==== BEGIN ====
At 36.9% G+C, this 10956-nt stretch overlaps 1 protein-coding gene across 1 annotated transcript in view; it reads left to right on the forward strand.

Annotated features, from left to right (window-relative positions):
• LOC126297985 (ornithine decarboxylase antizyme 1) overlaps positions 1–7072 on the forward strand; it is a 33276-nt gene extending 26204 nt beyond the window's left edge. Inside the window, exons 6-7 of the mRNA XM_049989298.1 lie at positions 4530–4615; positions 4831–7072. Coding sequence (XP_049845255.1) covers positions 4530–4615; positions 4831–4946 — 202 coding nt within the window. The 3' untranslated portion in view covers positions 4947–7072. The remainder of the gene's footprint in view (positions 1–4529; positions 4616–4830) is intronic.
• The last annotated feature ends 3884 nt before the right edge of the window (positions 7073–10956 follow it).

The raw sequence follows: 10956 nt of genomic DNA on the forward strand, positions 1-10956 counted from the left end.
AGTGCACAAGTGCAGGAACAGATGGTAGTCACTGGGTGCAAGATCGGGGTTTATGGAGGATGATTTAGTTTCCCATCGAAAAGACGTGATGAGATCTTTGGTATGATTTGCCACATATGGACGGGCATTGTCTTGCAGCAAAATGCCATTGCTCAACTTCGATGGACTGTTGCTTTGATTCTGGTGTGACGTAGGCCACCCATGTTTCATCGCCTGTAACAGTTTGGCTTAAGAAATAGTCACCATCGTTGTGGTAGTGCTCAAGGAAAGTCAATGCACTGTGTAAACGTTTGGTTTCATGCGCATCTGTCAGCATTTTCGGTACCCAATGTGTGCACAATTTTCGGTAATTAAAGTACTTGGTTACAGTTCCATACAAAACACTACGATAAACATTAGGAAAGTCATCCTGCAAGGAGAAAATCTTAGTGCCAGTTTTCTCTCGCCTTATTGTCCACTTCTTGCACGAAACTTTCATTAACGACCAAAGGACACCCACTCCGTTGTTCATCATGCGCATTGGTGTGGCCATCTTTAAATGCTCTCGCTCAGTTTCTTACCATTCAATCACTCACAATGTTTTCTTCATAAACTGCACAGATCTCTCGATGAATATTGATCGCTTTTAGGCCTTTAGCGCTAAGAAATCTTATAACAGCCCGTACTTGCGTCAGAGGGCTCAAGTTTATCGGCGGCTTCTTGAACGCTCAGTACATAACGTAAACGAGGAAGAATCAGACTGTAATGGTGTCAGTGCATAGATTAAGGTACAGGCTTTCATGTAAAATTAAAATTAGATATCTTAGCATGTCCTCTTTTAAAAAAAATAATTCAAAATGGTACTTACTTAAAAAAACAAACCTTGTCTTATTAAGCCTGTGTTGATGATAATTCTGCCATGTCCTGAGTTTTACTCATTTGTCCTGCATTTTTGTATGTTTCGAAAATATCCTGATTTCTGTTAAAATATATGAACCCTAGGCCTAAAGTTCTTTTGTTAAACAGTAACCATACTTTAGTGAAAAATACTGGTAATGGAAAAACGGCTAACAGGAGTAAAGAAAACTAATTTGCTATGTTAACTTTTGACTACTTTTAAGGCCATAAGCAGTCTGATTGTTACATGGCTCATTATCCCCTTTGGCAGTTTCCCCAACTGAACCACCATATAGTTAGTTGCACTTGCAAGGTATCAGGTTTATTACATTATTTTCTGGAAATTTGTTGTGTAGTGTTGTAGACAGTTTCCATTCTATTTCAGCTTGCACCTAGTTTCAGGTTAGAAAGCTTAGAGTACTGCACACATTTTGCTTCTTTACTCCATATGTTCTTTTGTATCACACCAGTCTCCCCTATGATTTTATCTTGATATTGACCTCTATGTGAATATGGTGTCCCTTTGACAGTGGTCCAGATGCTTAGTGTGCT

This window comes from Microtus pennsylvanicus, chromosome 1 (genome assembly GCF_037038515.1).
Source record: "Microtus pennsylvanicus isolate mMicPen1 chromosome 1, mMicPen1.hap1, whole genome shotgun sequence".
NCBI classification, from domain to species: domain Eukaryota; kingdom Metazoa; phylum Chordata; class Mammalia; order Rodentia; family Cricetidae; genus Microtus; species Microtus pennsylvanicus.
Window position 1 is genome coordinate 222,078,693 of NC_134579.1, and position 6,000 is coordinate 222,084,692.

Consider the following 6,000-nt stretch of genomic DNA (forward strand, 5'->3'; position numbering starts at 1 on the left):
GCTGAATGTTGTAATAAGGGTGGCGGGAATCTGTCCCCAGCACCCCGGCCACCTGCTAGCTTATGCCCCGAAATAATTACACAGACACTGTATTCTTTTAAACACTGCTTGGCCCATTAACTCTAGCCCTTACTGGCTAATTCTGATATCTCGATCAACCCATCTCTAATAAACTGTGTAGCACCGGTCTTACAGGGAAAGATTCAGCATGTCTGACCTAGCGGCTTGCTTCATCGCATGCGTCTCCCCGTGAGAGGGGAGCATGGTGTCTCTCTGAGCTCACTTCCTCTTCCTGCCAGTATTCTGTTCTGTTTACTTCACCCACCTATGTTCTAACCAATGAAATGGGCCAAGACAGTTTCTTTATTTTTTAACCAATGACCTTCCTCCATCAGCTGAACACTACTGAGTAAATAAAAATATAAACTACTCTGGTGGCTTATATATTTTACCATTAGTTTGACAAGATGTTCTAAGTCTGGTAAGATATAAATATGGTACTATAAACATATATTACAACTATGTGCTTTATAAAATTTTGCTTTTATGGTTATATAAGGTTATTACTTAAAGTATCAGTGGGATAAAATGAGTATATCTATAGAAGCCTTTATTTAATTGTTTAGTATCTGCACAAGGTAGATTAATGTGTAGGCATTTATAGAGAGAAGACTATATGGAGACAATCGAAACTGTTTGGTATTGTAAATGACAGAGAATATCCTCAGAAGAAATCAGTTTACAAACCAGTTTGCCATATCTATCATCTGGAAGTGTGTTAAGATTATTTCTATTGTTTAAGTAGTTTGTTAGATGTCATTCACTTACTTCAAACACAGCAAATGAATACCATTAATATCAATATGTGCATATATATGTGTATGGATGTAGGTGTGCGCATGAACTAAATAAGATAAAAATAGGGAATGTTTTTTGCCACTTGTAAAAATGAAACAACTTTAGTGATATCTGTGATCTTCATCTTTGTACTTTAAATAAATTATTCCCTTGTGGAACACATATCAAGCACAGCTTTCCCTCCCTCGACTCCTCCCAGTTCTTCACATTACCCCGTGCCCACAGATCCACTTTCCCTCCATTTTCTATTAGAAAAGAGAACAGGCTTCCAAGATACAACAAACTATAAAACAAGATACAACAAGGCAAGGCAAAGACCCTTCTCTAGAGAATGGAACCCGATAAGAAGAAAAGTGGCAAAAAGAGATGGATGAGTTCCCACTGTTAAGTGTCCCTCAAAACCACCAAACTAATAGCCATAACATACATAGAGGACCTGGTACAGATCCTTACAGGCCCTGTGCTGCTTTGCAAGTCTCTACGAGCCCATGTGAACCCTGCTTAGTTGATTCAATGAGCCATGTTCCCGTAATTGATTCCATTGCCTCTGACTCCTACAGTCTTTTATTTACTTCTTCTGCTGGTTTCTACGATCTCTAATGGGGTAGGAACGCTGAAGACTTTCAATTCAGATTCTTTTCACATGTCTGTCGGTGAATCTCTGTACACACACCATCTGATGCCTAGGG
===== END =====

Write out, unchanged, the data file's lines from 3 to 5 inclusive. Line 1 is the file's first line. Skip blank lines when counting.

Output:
• LOC126297985 (ornithine decarboxylase antizyme 1) overlaps positions 1–7072 on the forward strand; it is a 33276-nt gene extending 26204 nt beyond the window's left edge. Inside the window, exons 6-7 of the mRNA XM_049989298.1 lie at positions 4530–4615; positions 4831–7072. Coding sequence (XP_049845255.1) covers positions 4530–4615; positions 4831–4946 — 202 coding nt within the window. The 3' untranslated portion in view covers positions 4947–7072. The remainder of the gene's footprint in view (positions 1–4529; positions 4616–4830) is intronic.
• The last annotated feature ends 3884 nt before the right edge of the window (positions 7073–10956 follow it).

The raw sequence follows: 10956 nt of genomic DNA on the forward strand, positions 1-10956 counted from the left end.